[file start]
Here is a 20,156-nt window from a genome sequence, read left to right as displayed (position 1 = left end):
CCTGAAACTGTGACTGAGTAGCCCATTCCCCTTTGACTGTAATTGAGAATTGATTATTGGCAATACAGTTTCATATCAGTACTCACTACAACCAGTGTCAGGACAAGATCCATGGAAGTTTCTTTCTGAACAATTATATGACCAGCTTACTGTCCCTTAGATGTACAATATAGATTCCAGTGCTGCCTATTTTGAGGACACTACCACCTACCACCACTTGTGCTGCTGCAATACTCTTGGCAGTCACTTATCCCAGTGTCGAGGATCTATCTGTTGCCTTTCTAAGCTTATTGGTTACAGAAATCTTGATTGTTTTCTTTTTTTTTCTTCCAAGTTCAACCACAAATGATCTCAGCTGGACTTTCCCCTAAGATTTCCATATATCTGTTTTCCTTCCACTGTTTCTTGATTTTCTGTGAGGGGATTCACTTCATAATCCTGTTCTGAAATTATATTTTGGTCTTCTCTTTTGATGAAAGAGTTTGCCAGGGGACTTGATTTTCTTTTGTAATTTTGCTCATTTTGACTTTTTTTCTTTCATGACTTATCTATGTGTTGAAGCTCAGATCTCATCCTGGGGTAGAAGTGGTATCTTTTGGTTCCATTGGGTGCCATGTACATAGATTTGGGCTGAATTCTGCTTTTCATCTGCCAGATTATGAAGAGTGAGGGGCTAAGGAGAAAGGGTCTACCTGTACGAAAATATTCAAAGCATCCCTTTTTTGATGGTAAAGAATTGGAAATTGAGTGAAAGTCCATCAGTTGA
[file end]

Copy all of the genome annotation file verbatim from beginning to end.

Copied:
Here is a 20,156-nt window from a genome sequence, read left to right as displayed (position 1 = left end):
CCTGAAACTGTGACTGAGTAGCCCATTCCCCTTTGACTGTAATTGAGAATTGATTATTGGCAATACAGTTTCATATCAGTACTCACTACAACCAGTGTCAGGACAAGATCCATGGAAGTTTCTTTCTGAACAATTATATGACCAGCTTACTGTCCCTTAGATGTACAATATAGATTCCAGTGCTGCCTATTTTGAGGACACTACCACCTACCACCACTTGTGCTGCTGCAATACTCTTGGCAGTCACTTATCCCAGTGTCGAGGATCTATCTGTTGCCTTTCTAAGCTTATTGGTTACAGAAATCTTGATTGTTTTCTTTTTTTTTCTTCCAAGTTCAACCACAAATGATCTCAGCTGGACTTTCCCCTAAGATTTCCATATATCTGTTTTCCTTCCACTGTTTCTTGATTTTCTGTGAGGGGATTCACTTCATAATCCTGTTCTGAAATTATATTTTGGTCTTCTCTTTTGATGAAAGAGTTTGCCAGGGGACTTGATTTTCTTTTGTAATTTTGCTCATTTTGACTTTTTTTCTTTCATGACTTATCTATGTGTTGAAGCTCAGATCTCATCCTGGGGTAGAAGTGGTATCTTTTGGTTCCATTGGGTGCCATGTACATAGATTTGGGCTGAATTCTGCTTTTCATCTGCCAGATTATGAAGAGTGAGGGGCTAAGGAGAAAGGGTCTACCTGTACGAAAATATTCAAAGCATCCCTTTTTTGATGGTAAAGAATTGGAAATTGAGTGAAAGTCCATCAGTTGA